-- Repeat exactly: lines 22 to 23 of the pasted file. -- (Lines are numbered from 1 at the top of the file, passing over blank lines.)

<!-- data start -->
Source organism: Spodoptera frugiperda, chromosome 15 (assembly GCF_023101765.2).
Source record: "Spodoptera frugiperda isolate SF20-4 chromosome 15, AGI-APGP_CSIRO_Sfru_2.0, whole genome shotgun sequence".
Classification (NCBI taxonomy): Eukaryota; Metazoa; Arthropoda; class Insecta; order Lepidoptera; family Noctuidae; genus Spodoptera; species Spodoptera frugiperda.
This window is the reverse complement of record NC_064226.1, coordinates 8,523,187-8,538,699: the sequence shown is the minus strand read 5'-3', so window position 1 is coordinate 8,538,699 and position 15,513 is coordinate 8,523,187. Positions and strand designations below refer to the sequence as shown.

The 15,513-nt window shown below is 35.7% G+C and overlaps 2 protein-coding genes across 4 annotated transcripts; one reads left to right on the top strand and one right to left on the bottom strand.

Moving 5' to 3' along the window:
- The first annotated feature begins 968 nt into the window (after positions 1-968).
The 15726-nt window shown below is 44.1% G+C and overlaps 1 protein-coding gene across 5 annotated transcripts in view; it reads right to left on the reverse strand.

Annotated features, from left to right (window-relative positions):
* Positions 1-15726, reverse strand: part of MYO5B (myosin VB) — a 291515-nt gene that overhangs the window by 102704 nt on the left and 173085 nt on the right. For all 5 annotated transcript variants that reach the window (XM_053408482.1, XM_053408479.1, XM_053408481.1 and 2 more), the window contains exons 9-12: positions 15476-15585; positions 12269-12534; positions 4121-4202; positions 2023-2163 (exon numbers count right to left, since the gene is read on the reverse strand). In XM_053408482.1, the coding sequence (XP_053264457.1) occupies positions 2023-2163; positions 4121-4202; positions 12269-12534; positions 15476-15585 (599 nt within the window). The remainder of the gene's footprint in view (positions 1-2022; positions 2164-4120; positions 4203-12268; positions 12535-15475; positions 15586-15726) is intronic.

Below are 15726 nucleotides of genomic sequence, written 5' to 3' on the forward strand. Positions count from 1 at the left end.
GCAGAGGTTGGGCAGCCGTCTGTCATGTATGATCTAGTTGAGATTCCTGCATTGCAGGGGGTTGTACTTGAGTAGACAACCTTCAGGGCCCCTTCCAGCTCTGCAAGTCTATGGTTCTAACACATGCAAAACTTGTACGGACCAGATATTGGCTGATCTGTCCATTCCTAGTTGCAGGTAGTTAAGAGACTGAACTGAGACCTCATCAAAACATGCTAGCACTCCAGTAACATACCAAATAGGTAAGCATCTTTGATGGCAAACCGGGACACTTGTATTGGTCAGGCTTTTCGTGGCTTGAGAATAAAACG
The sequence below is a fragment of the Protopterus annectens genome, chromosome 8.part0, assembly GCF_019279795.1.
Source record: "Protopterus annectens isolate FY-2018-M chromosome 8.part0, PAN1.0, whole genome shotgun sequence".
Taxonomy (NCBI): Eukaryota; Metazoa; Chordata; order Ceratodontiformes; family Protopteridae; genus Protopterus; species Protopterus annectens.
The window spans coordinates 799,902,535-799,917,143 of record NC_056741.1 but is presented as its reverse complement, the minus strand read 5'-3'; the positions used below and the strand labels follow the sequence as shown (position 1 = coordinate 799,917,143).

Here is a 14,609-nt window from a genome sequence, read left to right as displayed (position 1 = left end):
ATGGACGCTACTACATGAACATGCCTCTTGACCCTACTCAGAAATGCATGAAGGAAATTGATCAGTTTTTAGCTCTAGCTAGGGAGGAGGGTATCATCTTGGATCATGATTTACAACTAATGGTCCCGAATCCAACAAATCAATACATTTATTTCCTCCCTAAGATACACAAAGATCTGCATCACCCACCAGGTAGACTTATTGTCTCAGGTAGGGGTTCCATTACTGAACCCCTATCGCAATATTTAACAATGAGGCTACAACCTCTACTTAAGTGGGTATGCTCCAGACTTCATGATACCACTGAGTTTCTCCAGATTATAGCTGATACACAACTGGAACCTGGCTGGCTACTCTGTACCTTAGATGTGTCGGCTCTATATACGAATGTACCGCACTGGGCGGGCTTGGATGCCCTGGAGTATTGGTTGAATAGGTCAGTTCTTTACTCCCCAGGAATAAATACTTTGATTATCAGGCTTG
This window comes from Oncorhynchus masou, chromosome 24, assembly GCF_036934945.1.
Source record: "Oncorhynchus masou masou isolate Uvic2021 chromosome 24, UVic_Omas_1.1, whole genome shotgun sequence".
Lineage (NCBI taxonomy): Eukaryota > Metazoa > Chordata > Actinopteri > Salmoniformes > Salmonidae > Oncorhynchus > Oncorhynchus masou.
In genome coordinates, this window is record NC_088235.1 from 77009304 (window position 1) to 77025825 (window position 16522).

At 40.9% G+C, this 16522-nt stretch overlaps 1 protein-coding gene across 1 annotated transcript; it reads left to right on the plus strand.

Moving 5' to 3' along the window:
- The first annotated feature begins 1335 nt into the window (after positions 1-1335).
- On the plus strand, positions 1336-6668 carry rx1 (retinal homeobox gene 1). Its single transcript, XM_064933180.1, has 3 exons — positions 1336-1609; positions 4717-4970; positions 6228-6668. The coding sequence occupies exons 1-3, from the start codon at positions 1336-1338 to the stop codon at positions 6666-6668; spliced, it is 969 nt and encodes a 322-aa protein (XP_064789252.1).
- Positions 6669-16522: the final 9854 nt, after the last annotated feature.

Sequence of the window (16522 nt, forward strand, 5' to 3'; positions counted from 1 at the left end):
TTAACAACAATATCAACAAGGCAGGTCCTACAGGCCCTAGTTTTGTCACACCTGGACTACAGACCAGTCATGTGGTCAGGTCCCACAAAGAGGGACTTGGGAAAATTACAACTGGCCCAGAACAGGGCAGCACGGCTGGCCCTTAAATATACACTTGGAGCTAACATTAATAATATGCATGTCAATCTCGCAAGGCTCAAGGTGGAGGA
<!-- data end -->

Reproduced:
In genome coordinates, this window is record NC_088235.1 from 77009304 (window position 1) to 77025825 (window position 16522).

At 40.9% G+C, this 16522-nt stretch overlaps 1 protein-coding gene across 1 annotated transcript; it reads left to right on the plus strand.